Golden Gate Park
San Francisco, California
You couldn't actually see the Golden Gate Bridge from the grounds of San Francisco's inaugural Outside Lands Music and Arts Festival, but there was never any doubt which city was hosting. From the local acts peppered into a lineup starring Radiohead, Tom Petty, Wilco, Jack Johnson and Beck to the inclusion of a tent offering the finest Napa Valley wines, to the abundance of hippies, young and old, arriving on foot, by bicycle or bus, Outside Lands was rich with local pride. So even when the sound system cut out – twice! – during Radiohead's opening-night set, the 60,000 blissed-out concertgoers waited patiently rather than miss a single moment of a road-honed two-hour set including gorgeous reinterpretations of "Karma Police" and "Idioteque."
Outside Lands drew an estimated 130,000 over the course of its three days, during which 65 artists performed on six stages in the west end of the 1,017-acre park. The event's good vibes derived in part from the combined experience of two of the companies that produced it: Bonnaroo promoters Superfly and Another Planet, a Berkeley company helmed by Bill Graham protégé Gregg Perloff. "Bill taught me to always treat the audience with respect," Perloff said, stopping to point out a food stand where you could buy oysters plucked out of the water that very morning. "We're giving them fresh, organic foods produced right here in the Bay Area." The effort wasn't lost on the bands, who dined on one of the better backstage buffets of the summer. "Good food? That's the number-one thing you want out of a festival," said Cold War Kids' Nathan Willett, who chowed down after his L.A. band worked up an appetite with a set that was reckless in all the right ways.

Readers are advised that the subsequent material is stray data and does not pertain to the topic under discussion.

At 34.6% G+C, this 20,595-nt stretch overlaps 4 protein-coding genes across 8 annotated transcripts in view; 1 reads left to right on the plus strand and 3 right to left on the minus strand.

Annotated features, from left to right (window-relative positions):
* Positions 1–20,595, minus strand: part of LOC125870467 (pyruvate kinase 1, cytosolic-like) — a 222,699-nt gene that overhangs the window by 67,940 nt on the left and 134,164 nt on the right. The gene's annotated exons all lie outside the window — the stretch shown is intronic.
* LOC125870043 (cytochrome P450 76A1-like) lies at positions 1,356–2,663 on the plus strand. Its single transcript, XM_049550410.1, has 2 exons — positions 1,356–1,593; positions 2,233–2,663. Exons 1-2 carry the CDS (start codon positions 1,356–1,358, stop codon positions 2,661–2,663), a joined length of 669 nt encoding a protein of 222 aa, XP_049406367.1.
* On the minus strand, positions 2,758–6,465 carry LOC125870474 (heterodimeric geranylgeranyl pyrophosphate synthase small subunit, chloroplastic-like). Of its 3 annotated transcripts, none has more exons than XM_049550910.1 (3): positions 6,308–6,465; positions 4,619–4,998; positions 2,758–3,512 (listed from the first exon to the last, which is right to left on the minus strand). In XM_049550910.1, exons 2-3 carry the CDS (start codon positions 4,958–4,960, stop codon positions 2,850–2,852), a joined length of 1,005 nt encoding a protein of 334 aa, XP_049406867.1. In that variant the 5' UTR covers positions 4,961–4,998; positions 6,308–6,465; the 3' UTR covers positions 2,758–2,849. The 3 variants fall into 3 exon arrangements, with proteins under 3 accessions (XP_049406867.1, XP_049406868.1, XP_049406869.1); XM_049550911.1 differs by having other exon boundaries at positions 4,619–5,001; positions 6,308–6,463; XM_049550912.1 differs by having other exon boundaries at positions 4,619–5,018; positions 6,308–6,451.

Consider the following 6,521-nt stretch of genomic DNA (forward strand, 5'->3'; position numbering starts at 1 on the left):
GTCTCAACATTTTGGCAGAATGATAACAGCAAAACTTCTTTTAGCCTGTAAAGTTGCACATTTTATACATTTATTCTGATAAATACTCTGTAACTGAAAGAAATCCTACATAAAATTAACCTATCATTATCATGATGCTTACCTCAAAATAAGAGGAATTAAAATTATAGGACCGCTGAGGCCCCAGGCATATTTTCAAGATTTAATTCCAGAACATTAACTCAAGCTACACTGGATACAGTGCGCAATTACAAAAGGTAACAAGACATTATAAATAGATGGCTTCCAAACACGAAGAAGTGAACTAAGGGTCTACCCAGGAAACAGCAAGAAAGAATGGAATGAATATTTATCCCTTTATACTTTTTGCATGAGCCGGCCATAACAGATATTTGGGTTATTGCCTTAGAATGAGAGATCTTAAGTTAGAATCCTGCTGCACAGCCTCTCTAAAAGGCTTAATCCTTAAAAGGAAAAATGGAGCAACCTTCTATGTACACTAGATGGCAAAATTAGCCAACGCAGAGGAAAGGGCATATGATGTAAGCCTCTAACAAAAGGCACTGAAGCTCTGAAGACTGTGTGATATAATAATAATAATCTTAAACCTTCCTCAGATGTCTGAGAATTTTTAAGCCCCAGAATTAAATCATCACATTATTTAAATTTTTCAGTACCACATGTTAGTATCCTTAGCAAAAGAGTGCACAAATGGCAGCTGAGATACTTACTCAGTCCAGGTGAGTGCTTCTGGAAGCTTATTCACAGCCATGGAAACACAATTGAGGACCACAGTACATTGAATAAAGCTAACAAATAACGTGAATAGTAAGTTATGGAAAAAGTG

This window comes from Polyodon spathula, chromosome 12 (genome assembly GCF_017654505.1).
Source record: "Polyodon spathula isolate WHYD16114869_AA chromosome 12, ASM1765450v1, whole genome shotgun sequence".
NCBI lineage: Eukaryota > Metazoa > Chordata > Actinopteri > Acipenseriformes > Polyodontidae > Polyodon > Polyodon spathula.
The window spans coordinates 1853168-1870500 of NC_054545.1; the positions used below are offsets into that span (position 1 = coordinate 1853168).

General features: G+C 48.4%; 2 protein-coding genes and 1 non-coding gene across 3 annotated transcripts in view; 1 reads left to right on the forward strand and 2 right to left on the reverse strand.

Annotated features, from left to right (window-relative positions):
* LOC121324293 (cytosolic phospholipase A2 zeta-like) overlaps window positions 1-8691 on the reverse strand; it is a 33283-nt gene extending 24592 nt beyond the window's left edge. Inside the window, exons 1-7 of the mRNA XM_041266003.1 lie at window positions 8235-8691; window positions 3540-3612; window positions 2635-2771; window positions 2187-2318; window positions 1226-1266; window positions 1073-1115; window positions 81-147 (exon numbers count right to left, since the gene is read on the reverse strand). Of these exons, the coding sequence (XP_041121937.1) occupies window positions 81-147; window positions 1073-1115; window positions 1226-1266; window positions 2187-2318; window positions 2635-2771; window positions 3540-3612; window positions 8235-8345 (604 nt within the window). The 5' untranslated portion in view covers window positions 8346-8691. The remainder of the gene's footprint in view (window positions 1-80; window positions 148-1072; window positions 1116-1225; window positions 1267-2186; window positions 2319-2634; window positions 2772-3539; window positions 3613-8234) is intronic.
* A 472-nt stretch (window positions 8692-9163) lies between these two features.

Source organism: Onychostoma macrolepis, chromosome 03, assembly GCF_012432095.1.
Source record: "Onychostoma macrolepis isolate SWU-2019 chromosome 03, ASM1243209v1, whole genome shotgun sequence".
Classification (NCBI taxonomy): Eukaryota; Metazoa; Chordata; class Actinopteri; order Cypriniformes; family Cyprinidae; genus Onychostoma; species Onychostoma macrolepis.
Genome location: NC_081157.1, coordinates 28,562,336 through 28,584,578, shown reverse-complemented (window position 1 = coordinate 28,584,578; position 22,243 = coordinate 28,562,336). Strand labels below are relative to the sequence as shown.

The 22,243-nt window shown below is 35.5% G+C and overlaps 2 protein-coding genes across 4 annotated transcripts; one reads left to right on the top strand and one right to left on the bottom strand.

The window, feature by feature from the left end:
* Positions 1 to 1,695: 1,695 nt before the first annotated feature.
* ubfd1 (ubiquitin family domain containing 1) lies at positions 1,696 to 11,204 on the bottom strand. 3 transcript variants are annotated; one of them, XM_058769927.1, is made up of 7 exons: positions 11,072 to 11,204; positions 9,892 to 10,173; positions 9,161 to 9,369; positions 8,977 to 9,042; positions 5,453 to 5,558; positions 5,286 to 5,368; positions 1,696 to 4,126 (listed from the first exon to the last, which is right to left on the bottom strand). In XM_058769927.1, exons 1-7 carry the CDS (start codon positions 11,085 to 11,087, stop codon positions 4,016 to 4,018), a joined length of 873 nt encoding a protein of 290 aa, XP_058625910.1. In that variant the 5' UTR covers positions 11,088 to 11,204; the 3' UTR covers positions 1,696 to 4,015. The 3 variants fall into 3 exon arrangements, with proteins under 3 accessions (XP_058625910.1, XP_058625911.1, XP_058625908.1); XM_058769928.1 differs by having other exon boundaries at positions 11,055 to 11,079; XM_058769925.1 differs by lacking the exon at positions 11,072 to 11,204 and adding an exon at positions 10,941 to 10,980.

"I wanna hear Tom Petty do 'Breakdown'!" Devendra Banhart declared from the stage during his early-afternoon performance the following day. Banhart got his wish, and Petty and his Heartbreakers offered plenty more hits – "Refugee," "American Girl," "Runnin' Down a Dream," "Mary Jane's Last Dance" – during their Saturday-night set, which featured special guest Steve Winwood sitting in on a soaring version of Blind Faith's "Can't Find My Way Home" and an amped take on his Spencer Davis Group hit "Gimme Some Lovin'." "San Francisco was the first place I came to in America, back in 1968," Winwood said while hanging with the Dead's Mickey Hart backstage. "I came with Traffic straight from London, and it really was culture shock. I've had a soft spot for Northern California ever since."
On Day Three, Wilco burned up the distant Twin Peaks stage on the only sunny day Outside Lands saw. Even the normally deadpan Jeff Tweedy cracked a few smiles during the Yankee Hotel Foxtrot-heavy set. As the sun descended into the orange western sky, Wilco closed things out with a gorgeous "I'm the Man Who Loves You." Nearby, singer-songwriter Justin Vernon, of Bon Iver, beamed from ear to ear, squeezing in sidestage with members of Broken Social Scene and Black Mountain. "I'm a Wisconsin thoroughbred, but this city fucks me up," Vernon said. "I was blown away when I rode into the park this afternoon on a golf cart. I looked around and went, 'Wait, where am I? Why am I here?' It's truly a special thing."
This story is from the September 18th, 2008 issue of Rolling Stone.
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